25 Scientific Facts About Cheating & Why People Cheat

Cheaters were cast into the starlight in 2015 when a massive data leak on adulterous website Ashley Madison revealed the names and details of thousands of lecherous cheaters. Many were stay-at-home dads or men who earned significantly more than their female partners, both groups who science has shown cheat in higher proportions.

Cheating is one of the most common plot lines for movies and novels across the world. From the woman who is unsatisfied in her emotionally distant husband to the man who is unhappy that he’s not getting enough action for his taste, the stories and archetypes are endless. In this list, we dig into the science of cheating and reveal what causes people to cheat, when people are more likely to cheat, and who is more likely to cheat. (The results will surprise you.)

Some of the research reveals that we’re easily driven by our biological impulses, just like our mammalian brethren. Other parts of the research reveal our complicated forms of cheating, made easier in the modern age with the rise of social media and technology. Check out these facts about cheaters, including the scientific basis for cheating, in this list of 25 Scientific Facts About Cheating & Why People Cheat.

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Differences in the "happy hormone" affect our likelihood to cheat

food-man-person-eatingSource: ASAP Science, Image: Pexels

The neurotransmitter dopamine floods into our system after we do pleasurable activities such as eating food or having sex. Two different types of dopamine exist and our bodies genetically produce one or the other. Scientists have found that people with the long version cheat on their partners at a much higher rate – 50% vs 22% – than those with the short version. People with the long version are also more likely to take risks and face problems with addiction.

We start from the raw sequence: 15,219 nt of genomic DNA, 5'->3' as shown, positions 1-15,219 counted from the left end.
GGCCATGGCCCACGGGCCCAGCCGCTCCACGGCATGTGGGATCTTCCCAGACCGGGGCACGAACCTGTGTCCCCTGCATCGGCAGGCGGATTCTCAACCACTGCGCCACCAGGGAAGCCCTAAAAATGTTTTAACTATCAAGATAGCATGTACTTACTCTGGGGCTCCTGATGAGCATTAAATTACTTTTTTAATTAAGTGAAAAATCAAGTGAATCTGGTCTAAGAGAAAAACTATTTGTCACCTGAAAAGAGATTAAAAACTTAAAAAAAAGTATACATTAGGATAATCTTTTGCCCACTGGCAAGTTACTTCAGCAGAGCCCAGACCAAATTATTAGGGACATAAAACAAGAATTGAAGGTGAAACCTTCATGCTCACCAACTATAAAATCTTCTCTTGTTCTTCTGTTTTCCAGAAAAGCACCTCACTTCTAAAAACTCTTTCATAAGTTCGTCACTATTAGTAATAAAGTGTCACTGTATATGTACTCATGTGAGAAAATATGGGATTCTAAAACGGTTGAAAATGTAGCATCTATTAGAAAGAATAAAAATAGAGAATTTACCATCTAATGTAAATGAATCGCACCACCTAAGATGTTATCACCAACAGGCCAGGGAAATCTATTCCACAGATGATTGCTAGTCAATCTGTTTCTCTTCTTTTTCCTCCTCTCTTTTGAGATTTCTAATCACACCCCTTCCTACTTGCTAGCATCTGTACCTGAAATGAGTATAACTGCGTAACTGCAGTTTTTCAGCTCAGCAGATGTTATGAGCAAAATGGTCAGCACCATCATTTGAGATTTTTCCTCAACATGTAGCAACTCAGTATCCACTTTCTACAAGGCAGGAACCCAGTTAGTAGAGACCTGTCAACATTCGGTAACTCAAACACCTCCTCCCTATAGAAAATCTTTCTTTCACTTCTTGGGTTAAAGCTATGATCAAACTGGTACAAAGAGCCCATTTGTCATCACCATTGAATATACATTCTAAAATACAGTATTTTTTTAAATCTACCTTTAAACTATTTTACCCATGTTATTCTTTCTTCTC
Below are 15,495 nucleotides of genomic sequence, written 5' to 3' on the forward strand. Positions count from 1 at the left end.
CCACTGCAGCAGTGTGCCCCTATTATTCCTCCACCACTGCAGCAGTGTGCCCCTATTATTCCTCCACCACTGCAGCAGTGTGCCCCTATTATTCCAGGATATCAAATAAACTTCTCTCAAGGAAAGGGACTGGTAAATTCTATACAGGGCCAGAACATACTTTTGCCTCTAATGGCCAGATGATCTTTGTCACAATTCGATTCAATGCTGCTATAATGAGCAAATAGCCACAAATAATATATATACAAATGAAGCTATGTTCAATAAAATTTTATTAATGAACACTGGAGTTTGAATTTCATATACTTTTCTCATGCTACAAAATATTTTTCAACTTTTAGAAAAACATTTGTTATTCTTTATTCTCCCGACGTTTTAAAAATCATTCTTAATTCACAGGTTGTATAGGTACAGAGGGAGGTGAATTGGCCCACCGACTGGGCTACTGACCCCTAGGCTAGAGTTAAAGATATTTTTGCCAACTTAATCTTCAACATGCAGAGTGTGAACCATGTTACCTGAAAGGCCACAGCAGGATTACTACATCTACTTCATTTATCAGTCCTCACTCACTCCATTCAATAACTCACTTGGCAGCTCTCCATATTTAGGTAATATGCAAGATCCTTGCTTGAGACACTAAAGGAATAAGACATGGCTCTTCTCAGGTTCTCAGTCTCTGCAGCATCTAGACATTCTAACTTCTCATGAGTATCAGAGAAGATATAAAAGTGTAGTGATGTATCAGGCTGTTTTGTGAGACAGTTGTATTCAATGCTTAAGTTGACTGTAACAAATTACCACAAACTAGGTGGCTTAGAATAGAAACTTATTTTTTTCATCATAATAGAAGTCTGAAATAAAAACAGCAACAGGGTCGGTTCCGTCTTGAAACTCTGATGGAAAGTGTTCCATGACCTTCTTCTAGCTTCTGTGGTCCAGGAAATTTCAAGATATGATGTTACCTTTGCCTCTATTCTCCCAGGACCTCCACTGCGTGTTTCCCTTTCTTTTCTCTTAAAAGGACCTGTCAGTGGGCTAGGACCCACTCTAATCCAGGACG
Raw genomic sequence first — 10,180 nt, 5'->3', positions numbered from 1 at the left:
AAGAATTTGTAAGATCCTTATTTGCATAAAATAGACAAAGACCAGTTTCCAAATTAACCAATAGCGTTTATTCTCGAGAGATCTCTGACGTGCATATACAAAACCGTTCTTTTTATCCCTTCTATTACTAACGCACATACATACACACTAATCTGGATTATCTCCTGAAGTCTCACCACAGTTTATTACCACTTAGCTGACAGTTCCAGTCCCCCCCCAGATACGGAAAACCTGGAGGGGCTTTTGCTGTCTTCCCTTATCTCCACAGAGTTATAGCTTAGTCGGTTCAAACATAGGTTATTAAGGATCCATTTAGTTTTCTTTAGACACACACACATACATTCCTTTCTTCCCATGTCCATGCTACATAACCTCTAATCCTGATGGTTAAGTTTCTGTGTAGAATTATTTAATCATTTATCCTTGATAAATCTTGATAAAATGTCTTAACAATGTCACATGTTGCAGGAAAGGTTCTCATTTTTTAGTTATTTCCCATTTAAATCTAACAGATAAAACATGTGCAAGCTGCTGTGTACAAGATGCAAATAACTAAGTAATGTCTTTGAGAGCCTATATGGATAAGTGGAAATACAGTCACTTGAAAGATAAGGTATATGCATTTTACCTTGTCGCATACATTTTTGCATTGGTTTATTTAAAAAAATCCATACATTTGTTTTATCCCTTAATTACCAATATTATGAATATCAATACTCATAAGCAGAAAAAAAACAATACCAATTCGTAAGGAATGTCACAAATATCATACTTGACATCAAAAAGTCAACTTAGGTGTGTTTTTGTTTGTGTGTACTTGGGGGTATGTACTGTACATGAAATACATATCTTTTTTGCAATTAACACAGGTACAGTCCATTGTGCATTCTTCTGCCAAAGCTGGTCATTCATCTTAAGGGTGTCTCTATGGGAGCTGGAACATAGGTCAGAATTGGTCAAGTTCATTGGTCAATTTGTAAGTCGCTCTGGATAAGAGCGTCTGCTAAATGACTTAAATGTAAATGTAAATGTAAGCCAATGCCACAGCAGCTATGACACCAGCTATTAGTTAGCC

Most mammals are polygamous

Sumatran_orangutan_family_in_Toronto_ZooSource: ASAP Science, Image: Wikipedia

Only 3% of mammals are monogamous – and humans are included in that group, most of the time. What’s strange is that most other species of primates, our genetic relatives, don’t stay with the same partner for life as we do.


Social media has led to more cheating

social media iconsSource: Journal of Cyberpsychology, Behavior, and Social Networking, Image: Pixabay

The rise of social media has paralleled a rise in infidelity. Why? With sites like Facebook and Instagram, people can re-connect with old lovers, increasing the amount of affairs and breakups.


Larger testicles = more cheating?

tanuki statueSource: Psychology Today, Image: st3f4n via Flickr

Species in which males have large testicles are more likely to have promiscuous females. While promiscuity doesn’t necessarily involve cheating (especially since most of these species are non-monogamous), it’s interesting to see the correlation. Scientists believe the males developed larger testicles to store more sperm and be able to mate more frequently with the females to increase their chances of passing on their biological material.


How monogamy developed

Burying_Babies_in_China_(p.40,_March_1865,_XXII)Source: Proceedings of the National Academy of Sciences, Image: Wikimedia

Recent studies have concluded that monogamy evolved in primates due to infanticide where foreign males would kill their rivals’ infants and take over their females. Nowadays, since we’ve progressed as a species and infanticide is rather rare, we may be more likely to stray from our pairs.

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